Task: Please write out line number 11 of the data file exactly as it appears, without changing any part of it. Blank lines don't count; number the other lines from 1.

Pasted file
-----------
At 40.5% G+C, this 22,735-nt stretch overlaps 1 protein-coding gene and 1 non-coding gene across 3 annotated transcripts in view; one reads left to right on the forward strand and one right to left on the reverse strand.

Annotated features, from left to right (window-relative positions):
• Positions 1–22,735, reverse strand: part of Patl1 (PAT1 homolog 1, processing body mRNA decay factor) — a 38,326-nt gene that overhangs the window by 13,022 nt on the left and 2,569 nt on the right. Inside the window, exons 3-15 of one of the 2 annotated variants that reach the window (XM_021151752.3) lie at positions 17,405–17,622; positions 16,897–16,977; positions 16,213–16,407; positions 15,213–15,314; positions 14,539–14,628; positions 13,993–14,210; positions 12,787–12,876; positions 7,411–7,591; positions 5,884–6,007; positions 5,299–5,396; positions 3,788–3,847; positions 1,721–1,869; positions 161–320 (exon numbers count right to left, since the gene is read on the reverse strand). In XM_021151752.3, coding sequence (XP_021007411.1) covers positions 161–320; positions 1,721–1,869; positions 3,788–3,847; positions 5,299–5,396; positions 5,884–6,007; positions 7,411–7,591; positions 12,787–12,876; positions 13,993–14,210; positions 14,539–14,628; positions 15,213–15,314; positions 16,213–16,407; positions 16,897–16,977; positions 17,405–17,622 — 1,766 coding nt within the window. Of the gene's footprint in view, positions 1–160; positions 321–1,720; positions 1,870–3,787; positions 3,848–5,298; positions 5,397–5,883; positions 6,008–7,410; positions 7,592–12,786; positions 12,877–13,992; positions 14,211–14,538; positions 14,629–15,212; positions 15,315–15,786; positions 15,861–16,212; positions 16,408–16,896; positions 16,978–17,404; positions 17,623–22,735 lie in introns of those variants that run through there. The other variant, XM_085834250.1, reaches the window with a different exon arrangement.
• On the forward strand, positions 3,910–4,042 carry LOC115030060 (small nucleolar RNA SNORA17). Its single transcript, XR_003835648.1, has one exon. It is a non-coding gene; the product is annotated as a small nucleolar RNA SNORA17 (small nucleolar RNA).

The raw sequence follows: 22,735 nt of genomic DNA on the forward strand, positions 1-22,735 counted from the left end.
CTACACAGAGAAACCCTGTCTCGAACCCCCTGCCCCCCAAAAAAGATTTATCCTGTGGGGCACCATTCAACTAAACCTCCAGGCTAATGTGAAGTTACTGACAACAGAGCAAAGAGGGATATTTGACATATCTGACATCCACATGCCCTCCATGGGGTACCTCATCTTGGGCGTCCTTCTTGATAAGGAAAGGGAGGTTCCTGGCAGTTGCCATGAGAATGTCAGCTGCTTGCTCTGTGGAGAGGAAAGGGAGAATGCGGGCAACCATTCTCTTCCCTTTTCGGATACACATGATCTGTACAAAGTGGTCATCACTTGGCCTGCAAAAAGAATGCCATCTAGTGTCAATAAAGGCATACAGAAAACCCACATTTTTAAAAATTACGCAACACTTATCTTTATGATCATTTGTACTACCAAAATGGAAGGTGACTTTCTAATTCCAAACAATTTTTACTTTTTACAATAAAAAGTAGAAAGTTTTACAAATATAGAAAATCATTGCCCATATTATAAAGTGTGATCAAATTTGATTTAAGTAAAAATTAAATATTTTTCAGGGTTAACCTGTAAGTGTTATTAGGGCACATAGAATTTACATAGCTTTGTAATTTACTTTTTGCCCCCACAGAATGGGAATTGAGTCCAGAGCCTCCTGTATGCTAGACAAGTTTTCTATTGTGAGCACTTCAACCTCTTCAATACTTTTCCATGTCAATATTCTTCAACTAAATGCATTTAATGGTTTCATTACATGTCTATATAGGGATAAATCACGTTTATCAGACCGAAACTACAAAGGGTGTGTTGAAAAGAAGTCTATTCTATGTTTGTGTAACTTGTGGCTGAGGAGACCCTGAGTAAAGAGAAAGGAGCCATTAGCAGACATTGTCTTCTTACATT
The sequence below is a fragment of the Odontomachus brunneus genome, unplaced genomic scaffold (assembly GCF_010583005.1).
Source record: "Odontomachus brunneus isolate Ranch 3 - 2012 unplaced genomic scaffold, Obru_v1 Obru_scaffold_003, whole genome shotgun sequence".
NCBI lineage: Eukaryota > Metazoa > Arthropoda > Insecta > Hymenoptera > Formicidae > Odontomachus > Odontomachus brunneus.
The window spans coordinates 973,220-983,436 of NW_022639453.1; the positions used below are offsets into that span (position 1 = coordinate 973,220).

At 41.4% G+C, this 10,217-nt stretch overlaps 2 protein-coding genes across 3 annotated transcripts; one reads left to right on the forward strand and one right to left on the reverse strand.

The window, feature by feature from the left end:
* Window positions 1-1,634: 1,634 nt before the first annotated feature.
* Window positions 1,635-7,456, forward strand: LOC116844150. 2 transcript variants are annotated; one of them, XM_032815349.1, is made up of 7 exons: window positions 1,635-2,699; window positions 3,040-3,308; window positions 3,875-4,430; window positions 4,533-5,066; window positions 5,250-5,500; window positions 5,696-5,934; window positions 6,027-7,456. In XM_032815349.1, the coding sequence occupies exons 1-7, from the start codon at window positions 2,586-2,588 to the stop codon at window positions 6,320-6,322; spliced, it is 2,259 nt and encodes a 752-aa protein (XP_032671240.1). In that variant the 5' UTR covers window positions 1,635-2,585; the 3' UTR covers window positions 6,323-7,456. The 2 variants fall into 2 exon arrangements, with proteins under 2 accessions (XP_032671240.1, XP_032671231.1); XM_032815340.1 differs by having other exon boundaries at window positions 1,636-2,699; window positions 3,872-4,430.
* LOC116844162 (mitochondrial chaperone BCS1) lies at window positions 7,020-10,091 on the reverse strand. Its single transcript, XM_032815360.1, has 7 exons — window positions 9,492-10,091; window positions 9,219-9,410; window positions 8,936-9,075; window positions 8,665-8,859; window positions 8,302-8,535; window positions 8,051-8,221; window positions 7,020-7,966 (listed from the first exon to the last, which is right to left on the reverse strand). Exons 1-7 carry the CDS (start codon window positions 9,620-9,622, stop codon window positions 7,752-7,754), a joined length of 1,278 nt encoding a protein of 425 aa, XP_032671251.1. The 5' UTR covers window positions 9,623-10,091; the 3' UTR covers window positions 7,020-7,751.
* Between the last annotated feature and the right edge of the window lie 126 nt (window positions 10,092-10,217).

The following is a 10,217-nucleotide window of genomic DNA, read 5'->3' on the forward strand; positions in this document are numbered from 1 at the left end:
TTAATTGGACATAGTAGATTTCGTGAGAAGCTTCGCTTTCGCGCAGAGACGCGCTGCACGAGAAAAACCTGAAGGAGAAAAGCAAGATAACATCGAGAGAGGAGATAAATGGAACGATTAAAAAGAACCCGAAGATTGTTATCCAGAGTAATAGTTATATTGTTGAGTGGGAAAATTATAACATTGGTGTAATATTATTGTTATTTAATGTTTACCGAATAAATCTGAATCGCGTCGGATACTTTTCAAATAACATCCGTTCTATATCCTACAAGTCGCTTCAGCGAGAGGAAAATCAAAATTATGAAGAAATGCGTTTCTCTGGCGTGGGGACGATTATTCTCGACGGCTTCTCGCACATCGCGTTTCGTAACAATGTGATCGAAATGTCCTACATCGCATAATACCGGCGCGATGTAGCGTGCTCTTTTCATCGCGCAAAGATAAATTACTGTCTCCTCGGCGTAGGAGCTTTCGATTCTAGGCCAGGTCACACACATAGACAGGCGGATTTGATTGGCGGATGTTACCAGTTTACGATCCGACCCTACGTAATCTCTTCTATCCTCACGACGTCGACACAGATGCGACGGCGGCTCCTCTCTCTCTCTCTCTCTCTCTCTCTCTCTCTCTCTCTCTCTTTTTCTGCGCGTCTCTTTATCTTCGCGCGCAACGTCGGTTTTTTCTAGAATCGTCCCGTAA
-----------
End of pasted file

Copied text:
At 41.4% G+C, this 10,217-nt stretch overlaps 2 protein-coding genes across 3 annotated transcripts; one reads left to right on the forward strand and one right to left on the reverse strand.